Added to Cart! Click here to view your cart.

Driving Hazard Recognition

4.0
1 Review

SKU: C-352Duration: 12 Minutes Certificate Included

PPV format perfect for individual users.

Get immediate access to this interactive eLearning course online. Must be used within 30 days, expires 48 hours after launch.

Great for in-person classroom training or as an alternative to DVD.

Includes printable documents and Convergence Video Player for Windows systems. Content expires after 1 year.

Ideal for corporate licensing and volume users who also need administrative tracking and reporting on training.

Get this interactive eLearning course into your LMS or learn how you can leverage our LMS to deliver training to your workforce.

Need multiple courses or have lots of users? Just let us know a little more about what you need and we’ll get you some great volume pricing.

 Need help deciding? Compare delivery formats.

Course Details

Specs

Training Time: 12 minutes

 Mobile Compatible

Based on: Industry Best Practices

Languages:

  • English
  • Spanish

 Multiple languages available for USB and Enterprise (SCORM/AICC) formats. Contact us for more info.

Safe drivers recognize potential hazards and stay out of harm's way. With our Driving Hazard Recognition course, you'll learn techniques for negotiating intersections and blind spots as well as avoiding erratic drivers, pedestrians, animals, and parked vehicles. You'll also learn about driving with limited visibility and in slippery conditions. Paying extra attention to common driving hazards can help ensure that your passengers and cargo return home safely.

At the end of this module, you will be able to:

  • Describe best driving practices in intersections
  • Identify and describe blind spots
  • Describe best driving practices during bad weather
  • Describe best driving practices when obstacles are causing limited visibility
  • Describe what to do when you begin to lose traction
  • Explain how to deal with erratic drivers
  • Describe best driving practices around pedestrian, animal, and parked vehicle hazards

The following key questions are answered in this module:

What is one of the most dangerous places on the road? How should you approach this place?
Intersections are one of the most dangerous places on the road. When approaching an intersection, you should, slow down, be cautious and alert, follow all traffic rules, and clearly signal your intentions.

What is the most common blind spot on a vehicle?
The most common blind spots are areas near the back of the vehicle on both the left and right side, and low spots immediately in front and behind the vehicle.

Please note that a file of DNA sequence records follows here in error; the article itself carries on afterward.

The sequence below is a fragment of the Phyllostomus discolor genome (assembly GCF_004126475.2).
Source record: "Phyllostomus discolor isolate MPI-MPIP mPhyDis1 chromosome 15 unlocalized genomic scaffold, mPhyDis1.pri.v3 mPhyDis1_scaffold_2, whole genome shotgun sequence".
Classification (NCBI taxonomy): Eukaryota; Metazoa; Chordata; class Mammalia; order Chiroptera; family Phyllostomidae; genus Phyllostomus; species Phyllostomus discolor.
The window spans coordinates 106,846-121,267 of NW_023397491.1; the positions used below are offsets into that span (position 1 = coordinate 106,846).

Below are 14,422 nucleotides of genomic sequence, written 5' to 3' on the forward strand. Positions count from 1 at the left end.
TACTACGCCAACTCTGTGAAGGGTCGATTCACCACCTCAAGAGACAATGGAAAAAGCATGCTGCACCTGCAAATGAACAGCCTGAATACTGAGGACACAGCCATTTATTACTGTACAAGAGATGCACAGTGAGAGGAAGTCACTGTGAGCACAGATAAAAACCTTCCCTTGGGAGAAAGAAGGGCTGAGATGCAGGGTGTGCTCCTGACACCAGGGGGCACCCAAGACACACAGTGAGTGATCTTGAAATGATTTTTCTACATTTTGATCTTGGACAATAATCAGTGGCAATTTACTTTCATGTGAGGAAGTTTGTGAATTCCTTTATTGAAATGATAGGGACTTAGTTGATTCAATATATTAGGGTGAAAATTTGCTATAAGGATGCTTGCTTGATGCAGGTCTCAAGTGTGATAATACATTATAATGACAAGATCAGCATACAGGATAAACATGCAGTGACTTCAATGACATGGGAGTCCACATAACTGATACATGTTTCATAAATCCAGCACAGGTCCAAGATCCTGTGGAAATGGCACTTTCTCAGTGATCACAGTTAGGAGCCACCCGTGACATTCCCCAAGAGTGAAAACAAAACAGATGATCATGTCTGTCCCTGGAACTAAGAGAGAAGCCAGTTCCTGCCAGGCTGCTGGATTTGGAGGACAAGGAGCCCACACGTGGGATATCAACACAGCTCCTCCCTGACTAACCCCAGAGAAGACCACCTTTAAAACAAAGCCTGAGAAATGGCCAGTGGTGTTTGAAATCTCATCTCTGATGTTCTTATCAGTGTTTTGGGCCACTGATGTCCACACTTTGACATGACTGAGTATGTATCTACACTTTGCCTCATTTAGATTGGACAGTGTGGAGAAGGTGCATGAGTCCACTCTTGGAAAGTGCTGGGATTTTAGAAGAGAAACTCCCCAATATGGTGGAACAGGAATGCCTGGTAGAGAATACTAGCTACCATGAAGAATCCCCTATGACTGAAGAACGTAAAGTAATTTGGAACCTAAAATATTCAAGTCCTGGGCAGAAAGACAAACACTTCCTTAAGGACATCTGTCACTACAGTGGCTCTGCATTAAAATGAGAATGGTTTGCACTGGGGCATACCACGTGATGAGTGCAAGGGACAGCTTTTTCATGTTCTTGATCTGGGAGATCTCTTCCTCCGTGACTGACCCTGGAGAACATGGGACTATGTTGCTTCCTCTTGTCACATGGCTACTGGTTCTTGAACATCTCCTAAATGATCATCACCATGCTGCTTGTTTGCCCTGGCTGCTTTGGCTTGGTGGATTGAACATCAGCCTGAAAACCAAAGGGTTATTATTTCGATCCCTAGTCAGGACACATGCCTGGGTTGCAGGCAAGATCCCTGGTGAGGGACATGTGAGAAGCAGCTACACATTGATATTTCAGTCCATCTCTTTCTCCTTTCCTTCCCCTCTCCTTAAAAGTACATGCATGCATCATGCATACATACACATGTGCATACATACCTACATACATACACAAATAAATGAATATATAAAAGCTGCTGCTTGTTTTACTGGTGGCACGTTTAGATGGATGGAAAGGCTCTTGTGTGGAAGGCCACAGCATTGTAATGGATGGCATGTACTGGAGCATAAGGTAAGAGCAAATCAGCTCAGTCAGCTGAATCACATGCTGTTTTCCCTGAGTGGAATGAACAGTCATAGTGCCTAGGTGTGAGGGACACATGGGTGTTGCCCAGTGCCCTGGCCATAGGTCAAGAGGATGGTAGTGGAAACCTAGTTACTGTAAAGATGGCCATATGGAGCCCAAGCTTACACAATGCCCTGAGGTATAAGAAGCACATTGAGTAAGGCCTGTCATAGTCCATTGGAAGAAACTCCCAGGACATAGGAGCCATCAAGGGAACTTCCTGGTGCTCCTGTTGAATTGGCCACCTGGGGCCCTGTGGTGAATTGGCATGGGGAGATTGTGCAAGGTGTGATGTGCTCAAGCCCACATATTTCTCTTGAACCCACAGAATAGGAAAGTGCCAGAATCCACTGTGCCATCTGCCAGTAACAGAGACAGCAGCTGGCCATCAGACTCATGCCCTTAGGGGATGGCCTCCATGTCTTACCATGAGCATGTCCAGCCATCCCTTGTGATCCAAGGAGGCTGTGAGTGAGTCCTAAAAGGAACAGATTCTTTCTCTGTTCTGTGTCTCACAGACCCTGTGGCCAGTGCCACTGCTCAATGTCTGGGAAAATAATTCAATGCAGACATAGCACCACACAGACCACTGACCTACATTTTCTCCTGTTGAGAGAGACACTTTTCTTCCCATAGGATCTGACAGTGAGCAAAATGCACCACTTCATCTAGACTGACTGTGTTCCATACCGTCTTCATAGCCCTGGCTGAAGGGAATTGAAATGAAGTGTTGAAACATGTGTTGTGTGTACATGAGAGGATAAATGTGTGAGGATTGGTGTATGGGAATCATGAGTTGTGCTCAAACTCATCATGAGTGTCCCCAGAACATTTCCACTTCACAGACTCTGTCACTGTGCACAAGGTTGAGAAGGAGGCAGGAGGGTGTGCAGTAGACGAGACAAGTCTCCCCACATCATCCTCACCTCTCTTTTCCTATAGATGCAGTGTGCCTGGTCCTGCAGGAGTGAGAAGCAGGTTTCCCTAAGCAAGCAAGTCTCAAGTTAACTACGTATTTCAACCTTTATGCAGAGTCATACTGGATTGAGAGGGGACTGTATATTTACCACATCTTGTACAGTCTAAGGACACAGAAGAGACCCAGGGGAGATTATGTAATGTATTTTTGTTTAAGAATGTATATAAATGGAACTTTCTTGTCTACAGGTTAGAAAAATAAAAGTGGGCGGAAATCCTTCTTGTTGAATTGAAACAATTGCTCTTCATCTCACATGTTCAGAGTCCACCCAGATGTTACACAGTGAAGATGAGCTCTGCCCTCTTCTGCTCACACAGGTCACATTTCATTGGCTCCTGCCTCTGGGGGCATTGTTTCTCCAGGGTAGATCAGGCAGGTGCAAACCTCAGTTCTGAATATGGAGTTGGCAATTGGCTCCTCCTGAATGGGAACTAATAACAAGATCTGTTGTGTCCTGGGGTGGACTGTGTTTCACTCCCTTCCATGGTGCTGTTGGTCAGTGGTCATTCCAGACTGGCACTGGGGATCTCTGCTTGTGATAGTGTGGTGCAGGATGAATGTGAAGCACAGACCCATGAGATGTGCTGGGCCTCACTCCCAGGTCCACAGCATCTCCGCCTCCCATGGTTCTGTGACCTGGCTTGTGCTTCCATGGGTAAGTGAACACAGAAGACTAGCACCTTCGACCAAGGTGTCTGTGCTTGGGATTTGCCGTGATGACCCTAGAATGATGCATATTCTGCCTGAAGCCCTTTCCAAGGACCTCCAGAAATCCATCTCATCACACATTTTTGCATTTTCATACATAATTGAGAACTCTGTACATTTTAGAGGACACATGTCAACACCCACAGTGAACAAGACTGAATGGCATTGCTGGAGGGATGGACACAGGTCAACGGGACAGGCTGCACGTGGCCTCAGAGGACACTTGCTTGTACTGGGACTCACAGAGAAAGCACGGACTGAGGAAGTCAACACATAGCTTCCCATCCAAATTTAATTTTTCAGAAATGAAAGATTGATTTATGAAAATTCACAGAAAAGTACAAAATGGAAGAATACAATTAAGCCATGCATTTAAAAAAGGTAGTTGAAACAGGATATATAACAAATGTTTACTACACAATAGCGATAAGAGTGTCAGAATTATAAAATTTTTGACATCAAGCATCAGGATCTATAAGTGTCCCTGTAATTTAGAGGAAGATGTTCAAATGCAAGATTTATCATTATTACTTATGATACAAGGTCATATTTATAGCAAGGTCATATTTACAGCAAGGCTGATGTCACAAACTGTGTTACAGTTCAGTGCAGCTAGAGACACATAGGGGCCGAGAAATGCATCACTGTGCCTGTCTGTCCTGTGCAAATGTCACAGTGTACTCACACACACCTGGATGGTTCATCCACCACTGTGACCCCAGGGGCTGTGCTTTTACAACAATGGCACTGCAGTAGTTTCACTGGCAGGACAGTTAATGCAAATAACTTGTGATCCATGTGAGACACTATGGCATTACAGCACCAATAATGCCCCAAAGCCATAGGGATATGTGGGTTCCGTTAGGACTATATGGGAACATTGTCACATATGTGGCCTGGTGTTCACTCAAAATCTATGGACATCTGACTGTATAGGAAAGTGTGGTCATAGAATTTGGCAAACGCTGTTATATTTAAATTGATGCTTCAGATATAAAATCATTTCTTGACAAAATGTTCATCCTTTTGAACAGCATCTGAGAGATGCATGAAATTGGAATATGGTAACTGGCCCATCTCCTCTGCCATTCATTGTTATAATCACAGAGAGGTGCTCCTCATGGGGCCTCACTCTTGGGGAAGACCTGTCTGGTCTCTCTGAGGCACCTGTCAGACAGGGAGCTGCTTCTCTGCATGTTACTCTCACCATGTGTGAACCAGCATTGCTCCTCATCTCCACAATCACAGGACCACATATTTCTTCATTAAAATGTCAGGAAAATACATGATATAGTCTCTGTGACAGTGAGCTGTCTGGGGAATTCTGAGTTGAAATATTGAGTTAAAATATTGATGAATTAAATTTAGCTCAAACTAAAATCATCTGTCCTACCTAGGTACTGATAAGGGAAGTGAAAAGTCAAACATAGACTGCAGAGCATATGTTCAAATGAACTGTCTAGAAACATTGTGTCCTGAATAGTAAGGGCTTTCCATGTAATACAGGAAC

What are the best procedures to follow when driving in bad weather?
When driving in bad weather, it's best to: drive slower than normal, be extra cautious, leave extra space between you and the car ahead of you, and to turn on your lights so that other drivers can see you.

What other hazards can be dangerous while driving in bad weather?
In addition to limited visibility, bad weather can also make it harder to control your vehicle and can increase your chances of losing control of your vehicle.

What are some unpredictable hazards, and how can you avoid them?
Pedestrians, children, animals, and parked vehicles on the side of the road can be unpredictable hazards. Be cautious and prepared to react as if they were going to dart into traffic without any warning. To minimize these hazards you should drive slow, keep your eyes open, and move over if it's safe.

Below is a transcript of the video sample provided for this module:

Blind spots are areas of the road that a driver can't see while looking forward or looking in the rearview or side-view mirrors. The most common blind spots are areas near the back of the vehicle on both the left and right side and low spots immediately in front of and behind a vehicle. Larger vehicles, such as those often used in work settings, tend to have larger blind spots, and therefore, drivers of these vehicles need to be even more careful. Always adjust your mirrors to reduce your blind spots as much as possible. But never trust your mirrors 100%. Before you change lanes, put on your blinker and always turn your head and check in the direction you want to turn to make sure there is no vehicle in your blind spot to the side. Likewise, to reduce the chance that another vehicle will accidentally turn into you, minimize the time spent in other vehicles blind spots.

Use the additional resources and links below to learn more about this topic:

  • U.S. Department of Transportation (DOT) – www.dot.gov
  • DOT Safety and Security – http://www.fmcsa.dot.gov/safety-security/safety-security.htm
  • National Highway Traffic Safety Administration – www.nhtsa.gov
  • NHTSA Driving Safety – http://www.nhtsa.gov/Driving+Safety
  • NHTSA Research - http://www.nhtsa.gov/Research
  • US Government Website for Distracted Driving – www.distraction.gov

Customer Reviews

Driving Hazard Recognition Training Video

“We were pleasantly surprised by the quality of Driving Hazard Recognition course. It was exactly what we were looking for and couldn't find, even here in Canada. Thanks Convergence!”

Tracy B.

Customer Q&A

Be the first to ask a question about this product

Enter your question, and one of our Customer Care experts will respond via email and also post the answer here.

Ask a Question

Sorry, we're missing some information